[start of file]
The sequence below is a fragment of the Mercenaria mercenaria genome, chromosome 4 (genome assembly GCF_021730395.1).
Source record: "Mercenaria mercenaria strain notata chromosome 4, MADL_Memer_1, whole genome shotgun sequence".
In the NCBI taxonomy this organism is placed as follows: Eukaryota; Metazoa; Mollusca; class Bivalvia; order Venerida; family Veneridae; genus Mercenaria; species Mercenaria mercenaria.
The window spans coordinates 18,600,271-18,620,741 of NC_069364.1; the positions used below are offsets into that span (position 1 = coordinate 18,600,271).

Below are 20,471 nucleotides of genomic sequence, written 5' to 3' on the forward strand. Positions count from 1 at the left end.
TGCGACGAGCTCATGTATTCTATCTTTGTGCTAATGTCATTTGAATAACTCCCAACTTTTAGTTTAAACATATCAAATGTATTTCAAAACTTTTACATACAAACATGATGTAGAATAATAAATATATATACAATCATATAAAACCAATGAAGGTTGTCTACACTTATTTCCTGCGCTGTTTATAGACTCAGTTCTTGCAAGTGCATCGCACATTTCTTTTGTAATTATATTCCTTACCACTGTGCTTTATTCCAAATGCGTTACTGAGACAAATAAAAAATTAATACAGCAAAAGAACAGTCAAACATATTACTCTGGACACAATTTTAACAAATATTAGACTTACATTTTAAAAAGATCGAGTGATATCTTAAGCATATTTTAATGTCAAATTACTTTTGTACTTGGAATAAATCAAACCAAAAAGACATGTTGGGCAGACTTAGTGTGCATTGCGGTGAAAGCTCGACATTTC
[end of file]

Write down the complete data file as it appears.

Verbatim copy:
The sequence below is a fragment of the Mercenaria mercenaria genome, chromosome 4 (genome assembly GCF_021730395.1).
Source record: "Mercenaria mercenaria strain notata chromosome 4, MADL_Memer_1, whole genome shotgun sequence".
In the NCBI taxonomy this organism is placed as follows: Eukaryota; Metazoa; Mollusca; class Bivalvia; order Venerida; family Veneridae; genus Mercenaria; species Mercenaria mercenaria.
The window spans coordinates 18,600,271-18,620,741 of NC_069364.1; the positions used below are offsets into that span (position 1 = coordinate 18,600,271).

Below are 20,471 nucleotides of genomic sequence, written 5' to 3' on the forward strand. Positions count from 1 at the left end.
TGCGACGAGCTCATGTATTCTATCTTTGTGCTAATGTCATTTGAATAACTCCCAACTTTTAGTTTAAACATATCAAATGTATTTCAAAACTTTTACATACAAACATGATGTAGAATAATAAATATATATACAATCATATAAAACCAATGAAGGTTGTCTACACTTATTTCCTGCGCTGTTTATAGACTCAGTTCTTGCAAGTGCATCGCACATTTCTTTTGTAATTATATTCCTTACCACTGTGCTTTATTCCAAATGCGTTACTGAGACAAATAAAAAATTAATACAGCAAAAGAACAGTCAAACATATTACTCTGGACACAATTTTAACAAATATTAGACTTACATTTTAAAAAGATCGAGTGATATCTTAAGCATATTTTAATGTCAAATTACTTTTGTACTTGGAATAAATCAAACCAAAAAGACATGTTGGGCAGACTTAGTGTGCATTGCGGTGAAAGCTCGACATTTC